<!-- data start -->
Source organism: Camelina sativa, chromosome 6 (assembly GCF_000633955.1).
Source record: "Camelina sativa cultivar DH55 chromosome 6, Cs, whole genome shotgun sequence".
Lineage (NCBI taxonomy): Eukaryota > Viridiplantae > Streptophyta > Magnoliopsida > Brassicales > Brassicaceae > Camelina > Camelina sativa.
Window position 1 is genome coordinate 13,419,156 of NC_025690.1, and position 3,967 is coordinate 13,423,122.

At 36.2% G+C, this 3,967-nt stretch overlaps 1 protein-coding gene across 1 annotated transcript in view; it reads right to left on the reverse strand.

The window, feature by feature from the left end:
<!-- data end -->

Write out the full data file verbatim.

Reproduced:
Source organism: Camelina sativa, chromosome 6 (assembly GCF_000633955.1).
Source record: "Camelina sativa cultivar DH55 chromosome 6, Cs, whole genome shotgun sequence".
Lineage (NCBI taxonomy): Eukaryota > Viridiplantae > Streptophyta > Magnoliopsida > Brassicales > Brassicaceae > Camelina > Camelina sativa.
Window position 1 is genome coordinate 13,419,156 of NC_025690.1, and position 3,967 is coordinate 13,423,122.

At 36.2% G+C, this 3,967-nt stretch overlaps 1 protein-coding gene across 1 annotated transcript in view; it reads right to left on the reverse strand.

The window, feature by feature from the left end: